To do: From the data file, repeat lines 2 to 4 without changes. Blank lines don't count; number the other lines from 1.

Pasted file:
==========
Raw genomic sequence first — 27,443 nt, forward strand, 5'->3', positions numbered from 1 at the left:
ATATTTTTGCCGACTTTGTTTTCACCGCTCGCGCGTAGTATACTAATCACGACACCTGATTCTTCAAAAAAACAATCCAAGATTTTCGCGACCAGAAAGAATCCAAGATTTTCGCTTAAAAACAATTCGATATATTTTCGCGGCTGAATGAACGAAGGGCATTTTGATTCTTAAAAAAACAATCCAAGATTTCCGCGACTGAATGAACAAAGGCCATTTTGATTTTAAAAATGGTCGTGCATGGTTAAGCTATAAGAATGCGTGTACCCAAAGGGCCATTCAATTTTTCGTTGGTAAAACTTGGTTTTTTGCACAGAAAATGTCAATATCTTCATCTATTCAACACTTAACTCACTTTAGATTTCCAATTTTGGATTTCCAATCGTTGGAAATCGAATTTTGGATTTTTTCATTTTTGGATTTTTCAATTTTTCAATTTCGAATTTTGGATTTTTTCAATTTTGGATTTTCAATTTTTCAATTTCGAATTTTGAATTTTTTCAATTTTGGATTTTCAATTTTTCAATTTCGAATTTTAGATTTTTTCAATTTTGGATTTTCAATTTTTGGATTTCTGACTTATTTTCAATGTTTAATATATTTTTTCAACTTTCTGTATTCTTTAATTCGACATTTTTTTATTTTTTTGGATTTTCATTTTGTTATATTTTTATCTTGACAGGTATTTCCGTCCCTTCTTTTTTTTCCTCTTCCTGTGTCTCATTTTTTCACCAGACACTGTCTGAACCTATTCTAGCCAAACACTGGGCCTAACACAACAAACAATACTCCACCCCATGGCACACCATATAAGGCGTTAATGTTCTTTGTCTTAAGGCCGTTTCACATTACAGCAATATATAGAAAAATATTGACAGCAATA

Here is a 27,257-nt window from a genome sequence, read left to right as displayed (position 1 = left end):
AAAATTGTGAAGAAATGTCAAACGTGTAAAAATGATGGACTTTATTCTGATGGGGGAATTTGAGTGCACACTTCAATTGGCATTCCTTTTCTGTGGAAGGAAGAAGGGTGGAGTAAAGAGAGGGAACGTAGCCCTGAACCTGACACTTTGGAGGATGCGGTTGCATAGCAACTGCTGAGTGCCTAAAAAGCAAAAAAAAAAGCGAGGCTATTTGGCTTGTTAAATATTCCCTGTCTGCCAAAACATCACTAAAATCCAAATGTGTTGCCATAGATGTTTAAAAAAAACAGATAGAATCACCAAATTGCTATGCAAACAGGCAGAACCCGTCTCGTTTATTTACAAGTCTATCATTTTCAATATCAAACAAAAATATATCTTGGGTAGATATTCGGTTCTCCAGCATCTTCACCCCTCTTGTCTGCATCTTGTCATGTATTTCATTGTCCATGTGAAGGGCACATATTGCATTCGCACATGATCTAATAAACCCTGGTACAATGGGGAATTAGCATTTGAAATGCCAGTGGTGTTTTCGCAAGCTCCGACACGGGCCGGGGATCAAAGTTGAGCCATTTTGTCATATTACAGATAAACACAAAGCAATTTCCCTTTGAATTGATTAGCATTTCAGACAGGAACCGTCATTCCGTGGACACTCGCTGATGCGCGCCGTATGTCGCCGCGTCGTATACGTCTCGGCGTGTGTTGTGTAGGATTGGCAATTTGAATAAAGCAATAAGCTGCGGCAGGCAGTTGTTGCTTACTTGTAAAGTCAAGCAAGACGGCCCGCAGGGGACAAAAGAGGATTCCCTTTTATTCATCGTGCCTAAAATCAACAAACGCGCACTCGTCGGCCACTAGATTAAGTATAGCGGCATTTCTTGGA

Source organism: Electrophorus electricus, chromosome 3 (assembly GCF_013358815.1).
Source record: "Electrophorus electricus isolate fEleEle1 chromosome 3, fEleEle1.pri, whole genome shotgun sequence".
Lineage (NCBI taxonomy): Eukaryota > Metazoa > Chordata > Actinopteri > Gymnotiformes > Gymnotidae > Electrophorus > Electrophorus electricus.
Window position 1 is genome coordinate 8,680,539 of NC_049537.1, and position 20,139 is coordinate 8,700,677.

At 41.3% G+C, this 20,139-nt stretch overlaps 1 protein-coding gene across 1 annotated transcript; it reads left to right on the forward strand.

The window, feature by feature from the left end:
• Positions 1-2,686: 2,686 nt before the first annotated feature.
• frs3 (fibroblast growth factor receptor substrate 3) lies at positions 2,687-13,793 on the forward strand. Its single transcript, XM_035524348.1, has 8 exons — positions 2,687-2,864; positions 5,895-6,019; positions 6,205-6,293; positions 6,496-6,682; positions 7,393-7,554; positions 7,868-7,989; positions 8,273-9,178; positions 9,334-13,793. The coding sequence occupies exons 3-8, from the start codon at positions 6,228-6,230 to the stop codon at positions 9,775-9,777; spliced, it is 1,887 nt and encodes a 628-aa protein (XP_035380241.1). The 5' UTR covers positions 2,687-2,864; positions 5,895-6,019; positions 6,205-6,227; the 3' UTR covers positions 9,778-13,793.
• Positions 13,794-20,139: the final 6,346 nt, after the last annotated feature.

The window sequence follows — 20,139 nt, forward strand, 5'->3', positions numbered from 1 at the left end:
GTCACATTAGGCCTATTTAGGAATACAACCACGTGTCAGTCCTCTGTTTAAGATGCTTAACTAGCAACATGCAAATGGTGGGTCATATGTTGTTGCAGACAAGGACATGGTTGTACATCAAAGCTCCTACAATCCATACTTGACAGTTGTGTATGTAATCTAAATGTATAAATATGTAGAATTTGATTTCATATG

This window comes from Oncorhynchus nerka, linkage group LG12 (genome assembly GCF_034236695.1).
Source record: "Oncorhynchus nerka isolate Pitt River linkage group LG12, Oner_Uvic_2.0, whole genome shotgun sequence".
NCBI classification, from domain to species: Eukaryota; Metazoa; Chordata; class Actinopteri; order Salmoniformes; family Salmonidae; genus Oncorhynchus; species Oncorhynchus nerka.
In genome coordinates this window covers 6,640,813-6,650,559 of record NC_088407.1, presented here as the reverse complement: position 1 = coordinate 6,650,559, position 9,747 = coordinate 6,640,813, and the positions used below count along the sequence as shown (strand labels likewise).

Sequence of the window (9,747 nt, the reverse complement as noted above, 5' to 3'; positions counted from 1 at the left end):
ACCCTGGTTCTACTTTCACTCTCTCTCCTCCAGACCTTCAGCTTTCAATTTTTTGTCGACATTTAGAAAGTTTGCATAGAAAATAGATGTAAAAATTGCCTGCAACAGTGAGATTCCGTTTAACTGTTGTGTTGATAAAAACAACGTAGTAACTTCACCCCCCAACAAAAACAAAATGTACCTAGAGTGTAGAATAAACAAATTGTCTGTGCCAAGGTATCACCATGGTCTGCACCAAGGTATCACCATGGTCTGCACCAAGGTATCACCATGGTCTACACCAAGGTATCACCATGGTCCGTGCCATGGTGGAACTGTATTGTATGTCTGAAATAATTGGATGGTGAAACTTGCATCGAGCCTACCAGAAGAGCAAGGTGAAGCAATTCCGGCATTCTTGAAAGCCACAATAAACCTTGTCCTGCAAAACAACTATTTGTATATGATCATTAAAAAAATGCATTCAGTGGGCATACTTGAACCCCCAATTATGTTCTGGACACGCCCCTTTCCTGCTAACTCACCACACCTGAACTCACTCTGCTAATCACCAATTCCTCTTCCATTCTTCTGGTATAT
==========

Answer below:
ATATTTTTGCCGACTTTGTTTTCACCGCTCGCGCGTAGTATACTAATCACGACACCTGATTCTTCAAAAAAACAATCCAAGATTTTCGCGACCAGAAAGAATCCAAGATTTTCGCTTAAAAACAATTCGATATATTTTCGCGGCTGAATGAACGAAGGGCATTTTGATTCTTAAAAAAACAATCCAAGATTTCCGCGACTGAATGAACAAAGGCCATTTTGATTTTAAAAATGGTCGTGCATGGTTAAGCTATAAGAATGCGTGTACCCAAAGGGCCATTCAATTTTTCGTTGGTAAAACTTGGTTTTTTGCACAGAAAATGTCAATATCTTCATCTATTCAACACTTAACTCACTTTAGATTTCCAATTTTGGATTTCCAATCGTTGGAAATCGAATTTTGGATTTTTTCATTTTTGGATTTTTCAATTTTTCAATTTCGAATTTTGGATTTTTTCAATTTTGGATTTTCAATTTTTCAATTTCGAATTTTGAATTTTTTCAATTTTGGATTTTCAATTTTTCAATTTCGAATTTTAGATTTTTTCAATTTTGGATTTTCAATTTTTGGATTTCTGACTTATTTTCAATGTTTAATATATTTTTTCAACTTTCTGTATTCTTTAATTCGACATTTTTTTATTTTTTTGGATTTTCATTTTGTTATATTTTTATCTTGACAGGTATTTCCGTCCCTTCTTTTTTTTCCTCTTCCTGTGTCTCATTTTTTCACCAGACACTGTCTGAACCTATTCTAGCCAAACACTGGGCCTAACACAACAAACAATACTCCACCCCATGGCACACCATATAAGGCGTTAATGTTCTTTGTCTTAAGGCCGTTTCACATTACAGCAATATATAGAAAAATATTGACAGCAATA

Here is a 27,257-nt window from a genome sequence, read left to right as displayed (position 1 = left end):
AAAATTGTGAAGAAATGTCAAACGTGTAAAAATGATGGACTTTATTCTGATGGGGGAATTTGAGTGCACACTTCAATTGGCATTCCTTTTCTGTGGAAGGAAGAAGGGTGGAGTAAAGAGAGGGAACGTAGCCCTGAACCTGACACTTTGGAGGATGCGGTTGCATAGCAACTGCTGAGTGCCTAAAAAGCAAAAAAAAAAGCGAGGCTATTTGGCTTGTTAAATATTCCCTGTCTGCCAAAACATCACTAAAATCCAAATGTGTTGCCATAGATGTTTAAAAAAAACAGATAGAATCACCAAATTGCTATGCAAACAGGCAGAACCCGTCTCGTTTATTTACAAGTCTATCATTTTCAATATCAAACAAAAATATATCTTGGGTAGATATTCGGTTCTCCAGCATCTTCACCCCTCTTGTCTGCATCTTGTCATGTATTTCATTGTCCATGTGAAGGGCACATATTGCATTCGCACATGATCTAATAAACCCTGGTACAATGGGGAATTAGCATTTGAAATGCCAGTGGTGTTTTCGCAAGCTCCGACACGGGCCGGGGATCAAAGTTGAGCCATTTTGTCATATTACAGATAAACACAAAGCAATTTCCCTTTGAATTGATTAGCATTTCAGACAGGAACCGTCATTCCGTGGACACTCGCTGATGCGCGCCGTATGTCGCCGCGTCGTATACGTCTCGGCGTGTGTTGTGTAGGATTGGCAATTTGAATAAAGCAATAAGCTGCGGCAGGCAGTTGTTGCTTACTTGTAAAGTCAAGCAAGACGGCCCGCAGGGGACAAAAGAGGATTCCCTTTTATTCATCGTGCCTAAAATCAACAAACGCGCACTCGTCGGCCACTAGATTAAGTATAGCGGCATTTCTTGGA